# Three point conversion proposal

Just an idea I’m throwing out for discussion.

The NFL currently allows a conversion attempt from the two yard line for two points. How about a second conversion attempt option from further back - let’s say the seven yard line - for three points.

I feel it would be a good idea. It would give a team that’s fallen behind more opportunities to try to catch up. And bumping up the points might make conversion attempts more popular and reduce extra point attempts, which have become virtually automatic and therefore boring.

I don’t think it’s significantly more difficult to score from the 7. Maybe from the 20, but by the time you move far enough back to make it challenging the success rate will drop drastically and the play would only get used in desperation, not strategically.

Two point conversions from the two yard line only succeed about 50% of the time. So it would seem a three point conversion from the seven yard line would be significantly more difficult. Somebody with access to a good database could tell us how often a team scores a touchdown from the seven yard line on third downs, which would be approximately the same situation.

But I’m not fixed on the seven yard line - it could be moved up to the five yard line or back to the ten yard line if that works better. I’d want it to be somewhere where the success rate is around 33% so the three options were equivalent in a points:difficulty ratio.

3 point conversions are the same worth as a field goal. That’s giving way to much importance to the conversion. So, no, I think if you want that many points you need to have another drive.

I thought you could get an offensive penalty on a 2 point conversion that would result in a replay from the 7, so there may be some statistics for that.

I agree with Telemark that it’s too many points to extend a touchdown to a potential 9 point play, except that would be somewhat moderated by a low success rate.

4th and 7 would be the equivalent situation to measure against. It would be interesting to see what kind of play would predict a 33% success rate. But even then is it enough of a risk to justify it? The extra point is close to 100% success, a 2 pointer drops to 50%. Is 33% low enough to justify another point that could be of such great significance in a game?

4th and goal from the 7 is what I meant here.

This is a solution in search of a problem. Football ain’t broke, and doesn’t need fixing.

Yeah Ditto

So would you repeal the two point conversion rule and go back to just kicking extra points?

Again, that would involve fixing something that isn’t broken. I like the game as it exists today. I would not change it in any significant way. Hated that thing they did in preseason with making extra-points 30ish yards.

One way I think the game could be vastly improved would be if they dragged Roger Goodell out to the fifty yardline and sodomized him with a cattle prod every time he suggests anything. And did it at half time of every London game. Including retroactive proddings for all London games previously played…maybe do this as part of the Super Bowl pregame festivities this year.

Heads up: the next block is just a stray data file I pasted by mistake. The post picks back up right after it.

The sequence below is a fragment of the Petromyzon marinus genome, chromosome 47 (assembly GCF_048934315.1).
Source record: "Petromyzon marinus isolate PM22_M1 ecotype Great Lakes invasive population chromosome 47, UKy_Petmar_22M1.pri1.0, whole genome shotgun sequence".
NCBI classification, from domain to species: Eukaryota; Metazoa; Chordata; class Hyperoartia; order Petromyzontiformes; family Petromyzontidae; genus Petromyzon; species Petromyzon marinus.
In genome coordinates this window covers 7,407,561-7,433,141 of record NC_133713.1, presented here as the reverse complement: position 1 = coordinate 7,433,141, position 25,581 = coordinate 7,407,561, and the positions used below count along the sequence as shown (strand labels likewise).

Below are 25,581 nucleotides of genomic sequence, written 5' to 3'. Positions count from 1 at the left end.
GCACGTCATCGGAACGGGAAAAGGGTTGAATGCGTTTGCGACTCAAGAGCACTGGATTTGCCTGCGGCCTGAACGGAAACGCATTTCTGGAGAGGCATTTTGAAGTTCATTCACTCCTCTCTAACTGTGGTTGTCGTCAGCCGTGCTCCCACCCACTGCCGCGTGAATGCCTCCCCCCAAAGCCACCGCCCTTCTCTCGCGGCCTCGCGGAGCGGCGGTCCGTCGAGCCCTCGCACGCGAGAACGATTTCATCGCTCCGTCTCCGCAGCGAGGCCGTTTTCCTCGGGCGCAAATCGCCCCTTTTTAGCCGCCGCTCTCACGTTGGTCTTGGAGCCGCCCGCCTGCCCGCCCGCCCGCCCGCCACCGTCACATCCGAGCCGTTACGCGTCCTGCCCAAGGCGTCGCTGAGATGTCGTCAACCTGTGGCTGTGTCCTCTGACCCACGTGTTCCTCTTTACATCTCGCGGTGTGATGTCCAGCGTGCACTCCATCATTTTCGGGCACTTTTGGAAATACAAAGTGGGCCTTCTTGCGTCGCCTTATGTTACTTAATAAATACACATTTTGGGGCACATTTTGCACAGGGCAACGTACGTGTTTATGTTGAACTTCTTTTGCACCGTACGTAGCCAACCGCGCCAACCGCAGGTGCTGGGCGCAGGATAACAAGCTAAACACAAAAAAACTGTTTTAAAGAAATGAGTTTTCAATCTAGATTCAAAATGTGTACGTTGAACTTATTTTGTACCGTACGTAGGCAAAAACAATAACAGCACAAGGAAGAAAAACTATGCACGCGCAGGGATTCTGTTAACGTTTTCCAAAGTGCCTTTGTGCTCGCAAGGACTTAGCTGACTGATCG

I mostly agree with Oakminster, other than he seems to be letting Goodell off way to easily

I would get rid of the extra point attempt and just award 7 points for any TD without a two point conversion attempt. Obviously, you’d still have the option to take 6 points and try for two.

Why bother with something that is converted >99% of the time? Over the course of a game, this would save several minutes of time. Time that could be spent watching commercials.

How about choosing to kick from any point, with a sliding scale of points for distance, say a point value equal to one times the first digit of the yard line. Two point kick outside the 20, 3-points outside the 30, etc. A team down by eleven could tie with a touchdown and a 50-yard kicked conversion. Double the points for crossing the goal line on a play, so really, a team down by 16 could tie the game with a TD and then a hail mary (for ten points) from midfield. Theoretically possible to score 24 points on a single possession, putting almost no game mathematically out of reach.

Might make mathematical sense but I think 99% of NFL fans would reject it as “too complicated.”

Nothing is too complicated for anyone who understands the definitions of most penalties. Multiplying 3x2 probably would challenge the intellect of most football fans, though.

You are ten points behind, you just scored a touchdown, you need four to tie or five to win. How hard is it to evaluate the options? Do you go for the tie or the lead, if only seconds are left on the clock?

Was the game broken before they introduced the two point conversion? Was its lack a problem that needed to be fixed?

More specifically, I believe that 3 point differentials following a TD are likely to be much less common than 2 point differentials following a TD.

It be funner if they lost points if they missed.

Be a lot more punting going on.

I say a TD should be three things: 4 points for getting into the endzone, 2 points for touching the ball down (without getting tackled first, stepping out or fumbling) and a conversion attempt from 12 yards straight back (but at least nine yards from the sideline) from the spot of the touching-down; if a receiver does a toenail catch on the way out of bounds, it will be a 4-pt score with a conversion opportunity.